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Martin Luther King Jr. Memorial Library

Washington, DC
  • Photo credit: Robert Benson Photography.

Silman recently designed structural upgrades and modifications to the Martin Luther King Jr. Memorial Library (MLKML), originally designed by celebrated Modernist Mies van der Rohe and listed on the National Register of Historic Places. In contrast with the 1972 building, which is characterized by a disciplined grid of exposed structural steel, this renovation introduced new elements characterized by soft, rounded forms. These include an auditorium, reading room, and a landscaped roof terrace. Two helix-shaped monumental stairs within existing cores improve circulation and provide access between the first below-grade level and the existing roof.

  • Photo credit: Robert Benson Photography.
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Monumental stairs

The stair structures are composed of standard rolled steel shapes supported by new beams within the cores and existing beams located along the core perimeter. Stair landings between floors are supported by posts and exposed plate hangers extending to and supported from the existing perimeter beams. At concrete-framed levels, Silman strategically located support points to avoid reinforcement of the existing beams.

Monumental stairs

The stair structures are composed of standard rolled steel shapes supported by new beams within the cores and existing beams located along the core perimeter. Stair landings between floors are supported by posts and exposed plate hangers extending to and supported from the existing perimeter beams. At concrete-framed levels, Silman strategically located support points to avoid reinforcement of the existing beams.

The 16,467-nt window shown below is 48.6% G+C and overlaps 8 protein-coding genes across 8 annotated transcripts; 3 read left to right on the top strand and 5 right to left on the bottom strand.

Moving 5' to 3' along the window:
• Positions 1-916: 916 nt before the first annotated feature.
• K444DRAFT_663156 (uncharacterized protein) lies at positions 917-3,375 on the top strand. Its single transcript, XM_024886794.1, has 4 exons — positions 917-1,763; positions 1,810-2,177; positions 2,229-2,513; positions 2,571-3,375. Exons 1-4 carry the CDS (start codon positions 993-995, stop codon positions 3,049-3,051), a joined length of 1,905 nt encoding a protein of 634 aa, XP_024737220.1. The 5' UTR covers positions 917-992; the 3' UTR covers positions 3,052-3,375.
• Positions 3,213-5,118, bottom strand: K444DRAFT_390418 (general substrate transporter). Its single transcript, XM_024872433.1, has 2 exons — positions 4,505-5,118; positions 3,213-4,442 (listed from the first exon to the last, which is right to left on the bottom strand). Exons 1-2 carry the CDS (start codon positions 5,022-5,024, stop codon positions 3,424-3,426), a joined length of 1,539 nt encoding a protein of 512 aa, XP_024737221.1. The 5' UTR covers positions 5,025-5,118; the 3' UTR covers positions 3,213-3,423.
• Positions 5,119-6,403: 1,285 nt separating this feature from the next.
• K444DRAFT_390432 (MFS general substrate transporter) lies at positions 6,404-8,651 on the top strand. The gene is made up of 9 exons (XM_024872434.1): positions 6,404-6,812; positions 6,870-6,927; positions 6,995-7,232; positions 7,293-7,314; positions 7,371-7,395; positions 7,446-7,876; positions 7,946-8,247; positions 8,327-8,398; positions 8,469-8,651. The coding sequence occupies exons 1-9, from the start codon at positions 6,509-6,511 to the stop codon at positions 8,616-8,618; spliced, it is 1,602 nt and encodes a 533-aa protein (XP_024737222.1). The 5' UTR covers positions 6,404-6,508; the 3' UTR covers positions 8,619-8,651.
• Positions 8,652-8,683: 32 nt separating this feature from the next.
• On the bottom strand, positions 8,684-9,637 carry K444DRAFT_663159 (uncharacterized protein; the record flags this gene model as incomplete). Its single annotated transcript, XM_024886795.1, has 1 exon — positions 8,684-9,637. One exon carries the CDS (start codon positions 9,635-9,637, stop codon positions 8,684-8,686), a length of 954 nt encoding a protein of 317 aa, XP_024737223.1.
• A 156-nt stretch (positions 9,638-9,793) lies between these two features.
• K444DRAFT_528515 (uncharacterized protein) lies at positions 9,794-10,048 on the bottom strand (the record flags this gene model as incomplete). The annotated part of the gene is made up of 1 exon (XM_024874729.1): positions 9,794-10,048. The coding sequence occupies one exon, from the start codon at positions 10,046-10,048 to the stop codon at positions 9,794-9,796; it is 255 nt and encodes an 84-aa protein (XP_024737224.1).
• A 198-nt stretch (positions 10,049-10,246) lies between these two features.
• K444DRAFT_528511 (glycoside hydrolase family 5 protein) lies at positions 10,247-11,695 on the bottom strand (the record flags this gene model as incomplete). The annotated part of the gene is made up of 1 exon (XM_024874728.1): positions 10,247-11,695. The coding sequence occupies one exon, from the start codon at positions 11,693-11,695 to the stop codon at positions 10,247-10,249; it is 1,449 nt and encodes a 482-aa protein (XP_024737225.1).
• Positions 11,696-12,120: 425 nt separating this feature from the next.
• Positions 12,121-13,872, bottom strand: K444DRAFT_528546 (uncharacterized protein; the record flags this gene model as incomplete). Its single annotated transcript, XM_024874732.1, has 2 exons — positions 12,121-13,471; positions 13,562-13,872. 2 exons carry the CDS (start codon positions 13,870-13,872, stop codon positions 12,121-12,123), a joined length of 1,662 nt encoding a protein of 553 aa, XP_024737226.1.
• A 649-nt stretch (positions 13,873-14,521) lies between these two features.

New double-height gathering spaces on various floors required removal of existing framing. The design team created the third floor reading room by demolishing a two-bay, 1,800 sf section of the fourth floor framing directly above. The new 289-seat auditorium, located at the center of the roof between the four cores, required the demolition of roughly 3,000 sf of roof framing. In addition to housing the auditorium, the single-story rooftop addition has flexible open event spaces, a kitchen and café, and staff lounges. It is set back from the existing building perimeter due to zoning requirements.

MLKML’s original structure was designed in anticipation of a future addition, which, in conjunction with careful arranging of vegetated and occupied areas, minimized the need for costly reinforcements. The new curvilinear rooftop structure is concrete on composite steel deck supported by composite steel beams and steel columns spaced to align with existing steel columns below.

Based on existing structural drawings and probe investigations, Silman determined that the building’s moment frames and interior infill masonry walls would not meet the current wind and seismic code requirements of the new configuration. To solve this, new concrete shear walls at all four building cores extend from the foundation to the roof addition, supplementing the existing structure to provide adequate resistance and stiffness.

In order to address the building’s history of problems with its exposed steel facade, a substantial portion of renovation work involved rehabilitating of the envelope system. The project team upgraded the envelope to meet modern sustainability requirements for thermal and moisture performance and replaced the original steel anti-corrosion coating.

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